[Wolf, Hugo. (1860–1903)] [Mahler, Gustav. (1860–1911)] Mayreder, Rosa. (1858–1938)
"Der Corregidor" - Piano Vocal Score SIGNED by Librettist
Mannheim: K. Ferd. Heckel. 1896. First.
8vo. 207pp. Signed edition of the Piano Vocal Score for Der Corregidor with inscription from librettist Mayreder to title page: "In memory of 18 February 1904 / To my beloved friend / Dr. Paul Kubin." The date refers to the opening night of a production at the Vienna Court Opera under the direction of Gustav Mahler. Light foxing throughout, else in fine condition.
Der Corregidor is a comic opera by composer Hugo Wolf and librettist Rosa Mayreder adapted from Pedro Antonio de Alarcón's novella El sombrero de tres picos. It premiered at the Mannheim National Theatre on June 7, 1896.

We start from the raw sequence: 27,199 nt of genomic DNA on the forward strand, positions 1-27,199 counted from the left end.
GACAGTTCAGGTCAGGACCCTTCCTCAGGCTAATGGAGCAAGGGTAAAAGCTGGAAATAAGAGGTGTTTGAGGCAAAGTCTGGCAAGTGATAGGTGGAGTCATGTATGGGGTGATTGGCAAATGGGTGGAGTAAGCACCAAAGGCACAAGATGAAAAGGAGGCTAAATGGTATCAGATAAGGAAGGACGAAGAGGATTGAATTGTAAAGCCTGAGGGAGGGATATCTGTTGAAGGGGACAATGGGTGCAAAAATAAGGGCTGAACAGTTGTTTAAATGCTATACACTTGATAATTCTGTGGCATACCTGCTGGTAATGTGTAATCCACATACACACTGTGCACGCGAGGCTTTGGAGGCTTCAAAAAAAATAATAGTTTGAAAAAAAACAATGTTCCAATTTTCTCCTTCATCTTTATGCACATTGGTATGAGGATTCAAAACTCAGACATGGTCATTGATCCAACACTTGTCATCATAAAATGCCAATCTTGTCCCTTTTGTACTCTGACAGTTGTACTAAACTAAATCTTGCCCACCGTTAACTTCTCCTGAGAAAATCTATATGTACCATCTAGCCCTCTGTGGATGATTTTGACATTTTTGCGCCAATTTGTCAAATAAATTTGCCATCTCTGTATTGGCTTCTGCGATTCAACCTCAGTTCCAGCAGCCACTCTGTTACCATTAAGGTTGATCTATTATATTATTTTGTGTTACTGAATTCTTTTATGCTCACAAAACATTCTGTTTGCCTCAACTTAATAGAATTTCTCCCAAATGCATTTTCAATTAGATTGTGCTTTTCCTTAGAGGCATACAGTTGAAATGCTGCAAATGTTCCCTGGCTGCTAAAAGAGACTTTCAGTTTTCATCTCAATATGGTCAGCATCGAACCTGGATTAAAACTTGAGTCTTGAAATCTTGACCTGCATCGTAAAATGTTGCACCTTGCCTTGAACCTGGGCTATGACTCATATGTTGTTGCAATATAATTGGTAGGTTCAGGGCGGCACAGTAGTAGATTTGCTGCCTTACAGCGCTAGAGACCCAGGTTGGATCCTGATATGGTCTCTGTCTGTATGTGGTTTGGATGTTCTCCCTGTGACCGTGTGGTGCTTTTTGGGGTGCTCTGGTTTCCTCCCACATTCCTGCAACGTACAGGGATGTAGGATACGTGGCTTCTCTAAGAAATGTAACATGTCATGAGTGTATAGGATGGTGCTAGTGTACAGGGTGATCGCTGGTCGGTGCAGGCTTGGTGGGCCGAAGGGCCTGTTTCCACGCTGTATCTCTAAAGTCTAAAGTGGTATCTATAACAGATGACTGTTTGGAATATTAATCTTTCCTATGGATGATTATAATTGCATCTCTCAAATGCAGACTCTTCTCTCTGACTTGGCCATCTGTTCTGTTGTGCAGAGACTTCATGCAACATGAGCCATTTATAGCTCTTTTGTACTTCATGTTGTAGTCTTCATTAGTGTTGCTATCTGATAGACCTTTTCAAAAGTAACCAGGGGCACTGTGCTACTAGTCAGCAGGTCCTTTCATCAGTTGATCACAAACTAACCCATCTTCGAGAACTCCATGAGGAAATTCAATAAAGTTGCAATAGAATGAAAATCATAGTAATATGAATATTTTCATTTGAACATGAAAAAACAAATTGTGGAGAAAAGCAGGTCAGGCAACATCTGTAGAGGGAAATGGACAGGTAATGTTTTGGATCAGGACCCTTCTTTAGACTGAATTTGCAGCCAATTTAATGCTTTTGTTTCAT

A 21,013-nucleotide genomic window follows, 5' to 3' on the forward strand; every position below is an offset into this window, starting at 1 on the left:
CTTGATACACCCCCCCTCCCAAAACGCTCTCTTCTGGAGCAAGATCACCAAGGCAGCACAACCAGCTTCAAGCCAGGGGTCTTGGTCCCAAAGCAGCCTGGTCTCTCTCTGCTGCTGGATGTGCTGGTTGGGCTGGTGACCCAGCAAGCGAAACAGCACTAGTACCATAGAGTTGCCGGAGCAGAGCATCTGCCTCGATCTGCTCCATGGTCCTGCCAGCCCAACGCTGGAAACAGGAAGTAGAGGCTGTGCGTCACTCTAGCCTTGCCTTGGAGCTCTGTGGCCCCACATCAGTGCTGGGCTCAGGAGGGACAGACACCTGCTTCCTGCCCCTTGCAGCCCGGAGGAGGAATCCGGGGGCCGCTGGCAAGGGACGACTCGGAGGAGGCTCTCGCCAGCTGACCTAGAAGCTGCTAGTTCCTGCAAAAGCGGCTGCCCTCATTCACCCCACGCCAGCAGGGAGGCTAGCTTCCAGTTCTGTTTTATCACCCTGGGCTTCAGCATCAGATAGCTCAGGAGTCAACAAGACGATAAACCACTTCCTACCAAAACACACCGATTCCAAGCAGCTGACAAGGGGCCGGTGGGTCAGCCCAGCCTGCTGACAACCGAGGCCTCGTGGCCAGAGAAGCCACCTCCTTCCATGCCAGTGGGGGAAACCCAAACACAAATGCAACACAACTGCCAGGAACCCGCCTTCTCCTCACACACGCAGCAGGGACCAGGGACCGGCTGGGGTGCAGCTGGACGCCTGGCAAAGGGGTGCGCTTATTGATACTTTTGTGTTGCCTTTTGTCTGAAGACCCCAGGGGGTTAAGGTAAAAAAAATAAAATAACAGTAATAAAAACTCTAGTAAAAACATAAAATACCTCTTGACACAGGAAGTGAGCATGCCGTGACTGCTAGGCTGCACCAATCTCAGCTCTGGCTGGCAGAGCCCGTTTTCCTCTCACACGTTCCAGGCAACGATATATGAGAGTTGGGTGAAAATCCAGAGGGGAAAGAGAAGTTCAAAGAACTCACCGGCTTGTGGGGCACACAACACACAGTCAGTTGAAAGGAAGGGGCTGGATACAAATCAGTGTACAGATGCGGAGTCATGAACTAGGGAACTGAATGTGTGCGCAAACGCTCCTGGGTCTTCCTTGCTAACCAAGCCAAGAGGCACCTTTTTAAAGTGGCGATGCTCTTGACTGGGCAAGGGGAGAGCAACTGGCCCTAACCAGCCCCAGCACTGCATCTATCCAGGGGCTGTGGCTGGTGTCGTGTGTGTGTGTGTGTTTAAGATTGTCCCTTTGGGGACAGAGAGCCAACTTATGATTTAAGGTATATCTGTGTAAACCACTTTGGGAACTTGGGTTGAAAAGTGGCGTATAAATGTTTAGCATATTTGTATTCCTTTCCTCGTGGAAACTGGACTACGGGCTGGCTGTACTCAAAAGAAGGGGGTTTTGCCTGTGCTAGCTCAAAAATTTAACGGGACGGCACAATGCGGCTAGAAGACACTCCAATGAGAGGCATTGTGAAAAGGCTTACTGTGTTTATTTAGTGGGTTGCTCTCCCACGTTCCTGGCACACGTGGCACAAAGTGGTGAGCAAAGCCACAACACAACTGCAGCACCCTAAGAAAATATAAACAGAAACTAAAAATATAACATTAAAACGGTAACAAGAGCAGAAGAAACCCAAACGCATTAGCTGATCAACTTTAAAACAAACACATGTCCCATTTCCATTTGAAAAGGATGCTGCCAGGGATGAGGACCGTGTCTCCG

Mahler's conducting a production of Corregidor would have held great meaning for Wolf had he lived to see it. The two were close friends, living together prior to Mahler's leaving Vienna to pursue his conducting career. "[By] the time Mahler returned to Vienna in 1897 to take up the most prestigious post in Viennese music, director of the Court Opera, Wolf was probably the better known composer. But Wolf's composing career was already at an end. His last completed songs date from March 1897, and, although he continued to work on his unfinished opera Manuel Venegas, his body and mind were on the verge of collapse" due to syphilis. It was a meeting with Mahler that would seemingly trigger that collapse. "Mahler's appointment to the opera had fired Wolf's hopes that his opera Der Corregidor would now at last receive a performance of which Wolf was convinced it was worthy. He went to see Mahler to press his case...Seeing the score of Anton Rubinstein's opera The Demon on Mahler's desk, Wolf became angry. He denounced Rubinstein's work. Mahler responded with some critical comments about Der Corregidor, and expressed doubts about whether it would be performed in Vienna. This argument was, as Wolf's biographer Frank Walker calls it, 'the spark that had kindled a conflagration in his brain and brought on the long threatened insanity.'" ("Plagued by Mahler," Martin Kettle, The Guardian, February 14 2003.)
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